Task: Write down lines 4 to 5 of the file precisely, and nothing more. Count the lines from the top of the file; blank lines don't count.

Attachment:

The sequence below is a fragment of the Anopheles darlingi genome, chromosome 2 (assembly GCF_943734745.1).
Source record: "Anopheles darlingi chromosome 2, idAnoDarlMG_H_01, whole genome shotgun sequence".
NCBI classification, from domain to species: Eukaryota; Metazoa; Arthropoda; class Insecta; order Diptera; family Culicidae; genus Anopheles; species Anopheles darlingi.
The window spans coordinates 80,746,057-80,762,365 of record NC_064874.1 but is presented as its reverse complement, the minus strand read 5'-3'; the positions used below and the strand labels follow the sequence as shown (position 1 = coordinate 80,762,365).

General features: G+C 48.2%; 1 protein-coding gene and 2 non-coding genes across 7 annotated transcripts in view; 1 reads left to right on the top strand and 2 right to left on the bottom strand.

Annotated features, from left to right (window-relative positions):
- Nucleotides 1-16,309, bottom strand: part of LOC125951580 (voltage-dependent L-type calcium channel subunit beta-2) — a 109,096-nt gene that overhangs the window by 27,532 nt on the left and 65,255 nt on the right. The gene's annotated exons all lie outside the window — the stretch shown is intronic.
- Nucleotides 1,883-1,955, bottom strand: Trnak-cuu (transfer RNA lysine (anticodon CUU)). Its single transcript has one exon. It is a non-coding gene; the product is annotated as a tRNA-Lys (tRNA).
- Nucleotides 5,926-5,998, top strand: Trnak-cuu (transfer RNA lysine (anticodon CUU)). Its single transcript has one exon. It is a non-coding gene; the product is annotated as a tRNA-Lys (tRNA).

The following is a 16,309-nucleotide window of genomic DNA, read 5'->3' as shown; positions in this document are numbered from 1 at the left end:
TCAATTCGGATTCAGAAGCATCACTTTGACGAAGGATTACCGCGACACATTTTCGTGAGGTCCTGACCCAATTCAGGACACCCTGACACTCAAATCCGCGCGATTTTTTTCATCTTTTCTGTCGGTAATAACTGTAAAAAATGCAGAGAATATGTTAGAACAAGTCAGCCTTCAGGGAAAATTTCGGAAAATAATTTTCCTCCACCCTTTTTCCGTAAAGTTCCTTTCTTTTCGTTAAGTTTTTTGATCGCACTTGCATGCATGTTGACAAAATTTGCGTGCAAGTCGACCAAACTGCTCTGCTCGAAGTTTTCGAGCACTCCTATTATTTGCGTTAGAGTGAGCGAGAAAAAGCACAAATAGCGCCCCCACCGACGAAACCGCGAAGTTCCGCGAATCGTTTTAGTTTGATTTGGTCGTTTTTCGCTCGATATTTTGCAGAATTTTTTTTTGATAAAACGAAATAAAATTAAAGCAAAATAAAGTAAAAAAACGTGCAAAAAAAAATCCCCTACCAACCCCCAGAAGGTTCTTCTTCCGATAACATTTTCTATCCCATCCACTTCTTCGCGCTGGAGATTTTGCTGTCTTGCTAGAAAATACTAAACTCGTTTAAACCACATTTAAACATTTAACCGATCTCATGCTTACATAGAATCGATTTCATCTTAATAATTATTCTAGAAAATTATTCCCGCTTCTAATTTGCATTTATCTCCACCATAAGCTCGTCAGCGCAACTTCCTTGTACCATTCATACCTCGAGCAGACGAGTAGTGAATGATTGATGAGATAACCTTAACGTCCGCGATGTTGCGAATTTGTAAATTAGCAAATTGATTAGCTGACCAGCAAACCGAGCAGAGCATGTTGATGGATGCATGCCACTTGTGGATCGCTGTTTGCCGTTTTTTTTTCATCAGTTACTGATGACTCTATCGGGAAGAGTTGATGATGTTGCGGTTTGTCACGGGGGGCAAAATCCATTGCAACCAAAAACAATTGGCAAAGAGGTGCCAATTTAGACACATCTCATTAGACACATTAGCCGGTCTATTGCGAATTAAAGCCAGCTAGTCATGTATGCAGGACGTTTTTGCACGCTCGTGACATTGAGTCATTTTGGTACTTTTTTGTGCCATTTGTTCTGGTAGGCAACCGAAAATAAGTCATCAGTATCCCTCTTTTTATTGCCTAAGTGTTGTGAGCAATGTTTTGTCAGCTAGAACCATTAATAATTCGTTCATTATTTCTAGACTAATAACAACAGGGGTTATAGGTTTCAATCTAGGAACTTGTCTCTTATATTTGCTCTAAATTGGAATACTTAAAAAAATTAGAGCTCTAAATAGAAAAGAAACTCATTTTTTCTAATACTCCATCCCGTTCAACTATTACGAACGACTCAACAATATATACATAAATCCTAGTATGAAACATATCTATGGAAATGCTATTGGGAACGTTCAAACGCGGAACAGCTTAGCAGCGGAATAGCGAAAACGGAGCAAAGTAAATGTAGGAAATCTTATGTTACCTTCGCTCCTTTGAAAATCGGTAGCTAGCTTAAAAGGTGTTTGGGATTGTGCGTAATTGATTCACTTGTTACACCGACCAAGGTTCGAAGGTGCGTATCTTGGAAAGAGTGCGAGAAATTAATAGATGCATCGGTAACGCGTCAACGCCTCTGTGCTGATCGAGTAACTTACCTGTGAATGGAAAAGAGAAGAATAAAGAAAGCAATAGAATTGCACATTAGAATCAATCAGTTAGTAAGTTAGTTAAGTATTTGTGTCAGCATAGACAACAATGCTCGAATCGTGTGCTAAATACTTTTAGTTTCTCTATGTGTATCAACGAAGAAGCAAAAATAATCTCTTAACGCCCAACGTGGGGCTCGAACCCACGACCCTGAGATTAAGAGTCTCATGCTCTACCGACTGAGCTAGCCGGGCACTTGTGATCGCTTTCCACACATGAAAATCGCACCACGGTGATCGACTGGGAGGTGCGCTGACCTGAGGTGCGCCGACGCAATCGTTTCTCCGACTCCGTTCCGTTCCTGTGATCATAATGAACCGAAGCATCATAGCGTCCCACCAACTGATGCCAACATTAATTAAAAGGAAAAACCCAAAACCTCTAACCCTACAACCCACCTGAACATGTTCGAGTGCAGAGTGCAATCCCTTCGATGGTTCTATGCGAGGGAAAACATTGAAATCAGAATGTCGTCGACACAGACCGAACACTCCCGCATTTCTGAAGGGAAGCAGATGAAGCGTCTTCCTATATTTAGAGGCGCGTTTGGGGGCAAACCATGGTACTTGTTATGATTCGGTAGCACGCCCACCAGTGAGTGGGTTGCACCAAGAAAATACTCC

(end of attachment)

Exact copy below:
The window spans coordinates 80,746,057-80,762,365 of record NC_064874.1 but is presented as its reverse complement, the minus strand read 5'-3'; the positions used below and the strand labels follow the sequence as shown (position 1 = coordinate 80,762,365).

General features: G+C 48.2%; 1 protein-coding gene and 2 non-coding genes across 7 annotated transcripts in view; 1 reads left to right on the top strand and 2 right to left on the bottom strand.